The Michigan Copper Strike of 1913

One of the industrial disputes of early 20th century America ended in a tragic accident that was remembered in folk song. Saronne Rubyan-Ling explores the cultural, ethnic, political and economic circumstances that gave rise to the bitter conflict.

Take a trip with me into 1913
To Calumet, Michigan, in the Copper Country.
I'll take you to a place called the Italian Hall
Where the miners are having their big Christmas ball.
(Woody Guthrie)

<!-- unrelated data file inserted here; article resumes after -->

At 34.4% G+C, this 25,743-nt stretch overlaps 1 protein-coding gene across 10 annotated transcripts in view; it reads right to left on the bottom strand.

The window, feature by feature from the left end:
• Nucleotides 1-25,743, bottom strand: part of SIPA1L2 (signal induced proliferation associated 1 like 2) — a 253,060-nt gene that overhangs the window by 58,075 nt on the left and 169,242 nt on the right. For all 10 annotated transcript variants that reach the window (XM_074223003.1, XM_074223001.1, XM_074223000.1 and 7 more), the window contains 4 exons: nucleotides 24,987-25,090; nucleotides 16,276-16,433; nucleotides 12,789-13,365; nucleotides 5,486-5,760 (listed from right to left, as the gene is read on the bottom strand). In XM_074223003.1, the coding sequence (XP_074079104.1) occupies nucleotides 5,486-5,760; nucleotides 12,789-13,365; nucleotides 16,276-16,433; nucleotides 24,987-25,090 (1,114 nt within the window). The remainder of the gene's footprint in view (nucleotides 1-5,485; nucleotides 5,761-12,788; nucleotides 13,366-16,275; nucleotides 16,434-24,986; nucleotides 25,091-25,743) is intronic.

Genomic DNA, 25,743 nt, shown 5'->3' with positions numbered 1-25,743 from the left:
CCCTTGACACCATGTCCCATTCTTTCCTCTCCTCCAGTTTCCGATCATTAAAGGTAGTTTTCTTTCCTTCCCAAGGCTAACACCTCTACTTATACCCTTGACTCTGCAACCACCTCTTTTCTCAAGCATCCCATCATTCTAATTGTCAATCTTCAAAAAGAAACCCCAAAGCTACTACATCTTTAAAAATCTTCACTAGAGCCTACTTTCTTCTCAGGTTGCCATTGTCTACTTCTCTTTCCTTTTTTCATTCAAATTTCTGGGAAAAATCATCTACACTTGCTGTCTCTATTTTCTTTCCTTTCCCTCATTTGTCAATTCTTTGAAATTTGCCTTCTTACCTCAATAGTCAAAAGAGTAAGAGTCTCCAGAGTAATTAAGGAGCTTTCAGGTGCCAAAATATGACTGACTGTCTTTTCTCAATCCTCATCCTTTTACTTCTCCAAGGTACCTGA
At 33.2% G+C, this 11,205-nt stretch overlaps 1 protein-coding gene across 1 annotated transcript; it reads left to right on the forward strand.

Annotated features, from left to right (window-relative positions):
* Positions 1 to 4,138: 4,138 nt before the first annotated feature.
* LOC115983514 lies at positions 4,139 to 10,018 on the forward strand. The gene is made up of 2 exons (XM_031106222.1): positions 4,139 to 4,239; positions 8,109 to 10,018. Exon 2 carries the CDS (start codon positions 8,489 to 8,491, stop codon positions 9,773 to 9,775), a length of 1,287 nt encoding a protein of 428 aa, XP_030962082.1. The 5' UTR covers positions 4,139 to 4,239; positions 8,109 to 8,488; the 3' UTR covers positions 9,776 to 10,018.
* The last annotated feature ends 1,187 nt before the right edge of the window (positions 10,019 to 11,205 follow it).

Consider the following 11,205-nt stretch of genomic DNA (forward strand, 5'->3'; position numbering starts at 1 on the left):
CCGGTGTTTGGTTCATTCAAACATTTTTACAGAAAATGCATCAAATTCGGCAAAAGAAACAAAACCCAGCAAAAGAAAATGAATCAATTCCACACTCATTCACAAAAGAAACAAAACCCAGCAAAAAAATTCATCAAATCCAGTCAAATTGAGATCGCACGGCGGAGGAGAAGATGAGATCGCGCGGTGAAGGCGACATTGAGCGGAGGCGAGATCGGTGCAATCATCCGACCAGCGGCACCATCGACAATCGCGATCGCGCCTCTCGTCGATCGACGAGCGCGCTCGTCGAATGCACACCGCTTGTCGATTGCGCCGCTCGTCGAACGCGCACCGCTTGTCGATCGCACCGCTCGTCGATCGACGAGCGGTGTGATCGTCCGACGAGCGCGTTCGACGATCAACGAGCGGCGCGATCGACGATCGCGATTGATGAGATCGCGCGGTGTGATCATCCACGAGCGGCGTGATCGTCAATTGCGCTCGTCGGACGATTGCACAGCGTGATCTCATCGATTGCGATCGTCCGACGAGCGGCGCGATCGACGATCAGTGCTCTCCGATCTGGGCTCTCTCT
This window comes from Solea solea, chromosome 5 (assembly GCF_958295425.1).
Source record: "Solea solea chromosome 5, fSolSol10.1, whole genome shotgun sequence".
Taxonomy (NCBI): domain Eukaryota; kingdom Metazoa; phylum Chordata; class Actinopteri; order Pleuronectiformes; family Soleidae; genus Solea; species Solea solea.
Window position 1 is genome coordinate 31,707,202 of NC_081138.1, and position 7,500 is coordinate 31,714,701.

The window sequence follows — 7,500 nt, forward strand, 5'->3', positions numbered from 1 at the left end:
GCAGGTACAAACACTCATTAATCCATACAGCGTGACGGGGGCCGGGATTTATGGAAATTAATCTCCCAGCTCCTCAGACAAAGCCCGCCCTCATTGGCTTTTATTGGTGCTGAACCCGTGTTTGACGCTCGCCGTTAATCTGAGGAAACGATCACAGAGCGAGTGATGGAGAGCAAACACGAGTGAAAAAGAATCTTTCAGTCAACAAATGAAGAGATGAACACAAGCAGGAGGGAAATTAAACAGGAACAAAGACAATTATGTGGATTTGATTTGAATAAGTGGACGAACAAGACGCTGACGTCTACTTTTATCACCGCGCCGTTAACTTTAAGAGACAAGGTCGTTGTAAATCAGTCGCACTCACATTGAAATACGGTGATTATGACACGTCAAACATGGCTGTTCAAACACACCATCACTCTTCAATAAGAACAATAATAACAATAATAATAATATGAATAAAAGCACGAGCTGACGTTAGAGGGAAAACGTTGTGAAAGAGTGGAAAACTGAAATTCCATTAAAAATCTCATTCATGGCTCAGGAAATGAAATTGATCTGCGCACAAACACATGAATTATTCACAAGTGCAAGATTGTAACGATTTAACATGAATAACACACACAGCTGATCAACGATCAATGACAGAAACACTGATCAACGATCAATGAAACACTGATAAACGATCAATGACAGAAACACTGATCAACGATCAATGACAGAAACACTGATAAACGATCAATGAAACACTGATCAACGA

On the afternoon of Christmas Eve, 1913, strikers and their families began arriving at the Italian Hall, a two-storey brick building just over a block from Calumet’s fire station. At one end of the building a single set of double doors opened onto a straight flight of stairs to the social rooms on the upper floor. By two o'clock, over 175 adults and 500 children had crowded inside to seek relief from the stresses of the five-month-old miners' strike against the owners of the Calumet & Hecla (C & H) copper mine. They sang carols and the children queued to see Santa Claus who had modest gifts for each of them. Then, around half past four as the party began to disperse, there was a cry of 'Fire!' and the panic-striken families ran desperately for me stairs.

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